Midsummer, in Finnish Juhannus, is usually on a Saturday between June 20 and June 26 when the summer solstice is celebrated. In Finland, among other countries, a bonfire is lit at the eve of midsummer and visiting the sauna is also part of the program.
Midsummer Festival in Finland
Midsummer and midsummer eve are celebrated in the whole of Finland. For most people, Juhannus celebrations also mark the start of the annual holidays and families go for a trip to enjoy the festivities in their summer cabins in the countryside.
Those, who stay in the cities, can participate in the midsummer programs organized by the towns that include a bonfire, music, beer, and later on, you can go to the sauna at home.
History of Juhannus
The Finnish name of Midsummer comes from Ukon juhla (Ukko’s celebration). Ukko is one of the Finnish Gods, the god of the sky, weather, harvest and thunder in Finnish mythology. Later, the festival was called juhannus after John the Baptist (in Finnish: Johannes Kastaja).
Midsummer was a unique and potent night for centuries. Especially young women practiced small rituals to help to find the best suitor or boost their fertility. One of these traditions was that naked young maidens bent over the rim of a well to peek the reflection of their future husband.
Also, will-o’-the-wisps were believed to appear at midsummer night, particularly to finders of the fern in blooms, considered mythical flower in the Nordic and Baltic mythology, and marking a treasure.
Another tradition still continues nowadays. Unmarried women collect seven different flowers and place them under their pillow to dream of her future husband. Not sure how well it works, but we have friends who kept this tradition and they are happily married now, so probably worth a try.
Midsummer Eve Bonfire
Bonfires (in Finnish kokko) are a very common part of the celebrations. They are built and burned at lakesides, riversides and by the sea on Juhannus eve. We have celebrated Juhannus in Finland numerous times, mostly in and around Joensuu and Rovaniemi. Here are some photos of the celebrations.
In Rovaniemi, the Juhannus bonfire is built on the local beach, opposite to the center. I brought you some photos from the previous two celebrations.
The weather is absolutely unpredictable in Finland even during the summer. One year, everyone wears zillions of layers and it is still cold and humid (luckily the rain stopped before the bonfire was lit!), another year you can swim on the beach before the celebration begins.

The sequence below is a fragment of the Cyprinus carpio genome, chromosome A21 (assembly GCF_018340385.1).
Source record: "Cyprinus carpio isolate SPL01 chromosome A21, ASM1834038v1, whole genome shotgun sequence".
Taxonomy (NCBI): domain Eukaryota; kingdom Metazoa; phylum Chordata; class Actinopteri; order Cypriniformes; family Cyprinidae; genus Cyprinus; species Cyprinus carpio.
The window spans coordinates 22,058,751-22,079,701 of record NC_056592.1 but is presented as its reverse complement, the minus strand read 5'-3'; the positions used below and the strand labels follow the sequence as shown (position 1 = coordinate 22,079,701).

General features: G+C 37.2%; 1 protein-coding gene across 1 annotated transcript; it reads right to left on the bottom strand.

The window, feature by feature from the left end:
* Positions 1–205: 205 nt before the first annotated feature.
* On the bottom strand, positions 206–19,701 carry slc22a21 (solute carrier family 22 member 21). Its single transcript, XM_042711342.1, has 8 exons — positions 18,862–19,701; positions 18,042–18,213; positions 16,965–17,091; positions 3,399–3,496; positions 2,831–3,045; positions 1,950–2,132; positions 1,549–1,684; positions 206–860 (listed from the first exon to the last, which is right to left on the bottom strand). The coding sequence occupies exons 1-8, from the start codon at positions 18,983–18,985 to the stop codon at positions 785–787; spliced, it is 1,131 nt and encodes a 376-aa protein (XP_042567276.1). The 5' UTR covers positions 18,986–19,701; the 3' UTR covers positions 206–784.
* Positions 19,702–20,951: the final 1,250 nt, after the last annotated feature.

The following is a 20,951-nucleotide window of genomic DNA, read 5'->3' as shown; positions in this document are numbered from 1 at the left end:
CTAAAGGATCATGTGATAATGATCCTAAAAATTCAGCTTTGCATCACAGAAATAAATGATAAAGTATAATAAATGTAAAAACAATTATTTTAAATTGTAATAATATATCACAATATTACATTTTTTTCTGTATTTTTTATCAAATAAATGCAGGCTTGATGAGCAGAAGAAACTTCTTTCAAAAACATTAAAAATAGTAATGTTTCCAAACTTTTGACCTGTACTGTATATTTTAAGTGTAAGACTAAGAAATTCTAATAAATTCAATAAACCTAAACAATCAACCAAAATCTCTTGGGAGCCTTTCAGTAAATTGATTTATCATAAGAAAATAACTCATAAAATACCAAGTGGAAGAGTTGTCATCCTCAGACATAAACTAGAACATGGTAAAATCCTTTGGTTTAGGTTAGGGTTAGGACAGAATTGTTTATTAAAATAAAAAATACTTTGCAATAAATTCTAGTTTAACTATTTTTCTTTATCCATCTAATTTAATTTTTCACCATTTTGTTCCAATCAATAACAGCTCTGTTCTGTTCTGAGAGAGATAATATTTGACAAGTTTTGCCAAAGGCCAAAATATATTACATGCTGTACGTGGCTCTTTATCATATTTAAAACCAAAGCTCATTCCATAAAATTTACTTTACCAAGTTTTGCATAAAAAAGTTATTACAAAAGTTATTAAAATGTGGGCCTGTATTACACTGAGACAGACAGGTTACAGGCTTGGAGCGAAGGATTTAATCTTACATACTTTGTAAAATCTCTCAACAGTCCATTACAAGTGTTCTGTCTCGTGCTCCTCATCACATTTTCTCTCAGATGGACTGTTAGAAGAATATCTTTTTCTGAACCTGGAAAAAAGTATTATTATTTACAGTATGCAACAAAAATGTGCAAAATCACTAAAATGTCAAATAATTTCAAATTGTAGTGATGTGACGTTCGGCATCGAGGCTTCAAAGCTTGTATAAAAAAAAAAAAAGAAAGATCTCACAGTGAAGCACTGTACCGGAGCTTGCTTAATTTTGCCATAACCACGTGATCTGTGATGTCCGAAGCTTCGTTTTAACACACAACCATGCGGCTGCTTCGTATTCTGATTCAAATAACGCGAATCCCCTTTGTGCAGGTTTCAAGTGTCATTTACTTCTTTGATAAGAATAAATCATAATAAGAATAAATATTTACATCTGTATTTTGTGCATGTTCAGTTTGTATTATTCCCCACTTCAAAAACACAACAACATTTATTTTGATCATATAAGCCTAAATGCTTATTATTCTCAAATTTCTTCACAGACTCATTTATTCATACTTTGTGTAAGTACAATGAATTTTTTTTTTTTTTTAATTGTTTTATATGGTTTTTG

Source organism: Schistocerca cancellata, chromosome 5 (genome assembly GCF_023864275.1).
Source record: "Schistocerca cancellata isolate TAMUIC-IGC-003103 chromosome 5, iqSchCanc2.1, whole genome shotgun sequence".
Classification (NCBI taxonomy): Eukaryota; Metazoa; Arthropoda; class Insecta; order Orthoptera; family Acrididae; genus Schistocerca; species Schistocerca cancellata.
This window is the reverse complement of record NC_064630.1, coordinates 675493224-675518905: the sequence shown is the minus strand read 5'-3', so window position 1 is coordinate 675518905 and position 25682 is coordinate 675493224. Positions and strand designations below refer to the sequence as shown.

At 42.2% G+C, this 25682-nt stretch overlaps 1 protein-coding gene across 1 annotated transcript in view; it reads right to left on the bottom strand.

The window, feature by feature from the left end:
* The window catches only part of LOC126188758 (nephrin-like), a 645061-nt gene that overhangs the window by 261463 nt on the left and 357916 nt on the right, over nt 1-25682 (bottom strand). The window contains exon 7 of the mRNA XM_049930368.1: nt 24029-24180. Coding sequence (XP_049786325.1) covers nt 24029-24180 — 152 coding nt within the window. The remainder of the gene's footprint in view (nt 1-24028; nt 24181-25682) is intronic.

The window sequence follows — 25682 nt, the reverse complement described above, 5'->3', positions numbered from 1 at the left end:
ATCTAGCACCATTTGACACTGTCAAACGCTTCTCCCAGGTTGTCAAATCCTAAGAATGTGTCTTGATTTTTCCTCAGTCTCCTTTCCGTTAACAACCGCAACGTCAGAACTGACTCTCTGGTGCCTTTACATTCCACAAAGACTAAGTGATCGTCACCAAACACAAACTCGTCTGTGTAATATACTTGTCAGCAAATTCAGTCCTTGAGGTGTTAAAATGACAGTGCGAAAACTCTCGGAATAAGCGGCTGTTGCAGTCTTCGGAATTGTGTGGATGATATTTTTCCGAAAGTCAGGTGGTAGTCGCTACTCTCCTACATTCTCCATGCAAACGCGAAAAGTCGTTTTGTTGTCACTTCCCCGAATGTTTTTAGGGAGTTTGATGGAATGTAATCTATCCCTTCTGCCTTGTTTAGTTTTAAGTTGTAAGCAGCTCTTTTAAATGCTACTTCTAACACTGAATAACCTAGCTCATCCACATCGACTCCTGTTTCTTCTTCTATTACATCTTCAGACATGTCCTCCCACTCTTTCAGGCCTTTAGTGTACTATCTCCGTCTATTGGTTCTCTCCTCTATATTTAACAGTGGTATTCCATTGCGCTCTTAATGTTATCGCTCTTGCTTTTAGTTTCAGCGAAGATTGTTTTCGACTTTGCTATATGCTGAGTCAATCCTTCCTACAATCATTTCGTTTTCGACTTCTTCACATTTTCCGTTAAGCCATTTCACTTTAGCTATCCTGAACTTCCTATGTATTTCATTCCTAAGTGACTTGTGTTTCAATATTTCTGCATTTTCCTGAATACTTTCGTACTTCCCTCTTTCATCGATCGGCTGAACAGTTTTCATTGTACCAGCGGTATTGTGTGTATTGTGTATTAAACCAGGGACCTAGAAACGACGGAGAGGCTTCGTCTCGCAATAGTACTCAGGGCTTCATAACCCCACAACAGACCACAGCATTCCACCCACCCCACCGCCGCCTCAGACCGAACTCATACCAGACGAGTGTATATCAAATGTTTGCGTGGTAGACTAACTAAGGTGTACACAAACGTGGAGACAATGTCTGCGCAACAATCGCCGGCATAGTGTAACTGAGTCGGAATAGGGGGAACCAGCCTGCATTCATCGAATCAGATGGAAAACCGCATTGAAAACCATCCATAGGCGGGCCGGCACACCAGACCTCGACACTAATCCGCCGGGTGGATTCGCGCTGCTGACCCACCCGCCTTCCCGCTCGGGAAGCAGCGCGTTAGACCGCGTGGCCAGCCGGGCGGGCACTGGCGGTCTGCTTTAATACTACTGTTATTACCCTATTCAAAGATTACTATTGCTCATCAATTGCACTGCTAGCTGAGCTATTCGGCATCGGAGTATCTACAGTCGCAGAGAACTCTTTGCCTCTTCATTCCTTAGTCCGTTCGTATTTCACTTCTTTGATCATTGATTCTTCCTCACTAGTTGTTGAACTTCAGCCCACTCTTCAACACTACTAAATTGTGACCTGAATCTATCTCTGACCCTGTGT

In general, dress warmly for Juhannus! Unless you are heading to the sauna 😉
Probably it is not surprising, visiting the sauna is part of the midsummer celebrations as well as part of everyday life. We usually prepare ‘vihta’ (a bouquet from young birch branches) for the sauna during the afternoon, and we will use it to refresh our skin and circulation when later having a sauna. Vihta can be made during any time of the summer, not only for this night of course.
In Finland, these boat saunas are very popular during the summer. One was parking next to the beach as well. It is possible to rent one, but if you can, time your sauna experience before or after Midsummer – the prices will be much lower I promise!
White Night and the Midnight Sun
Other specialties of Finnish midsummer celebrations are the white nights and the midnight sun. It is the most magical in Lapland, where the sun doesn’t set for several weeks (especially in the north). The constant brightness is a uniques experience for visitors and locals as well.
During the last years, we celebrated midsummer in Rovaniemi, and we can recommend it to anybody, you want to spend this uniques night around the Arctic Circle.
More about Finland: Things to Do in Rovaniemi in Summer | Activities in Lapland in Summer | Finland Road Trip Itinerary | Rovaniemi in Winter | Lapland Road Trip Itinerary | Best Cities to Visit in Finland |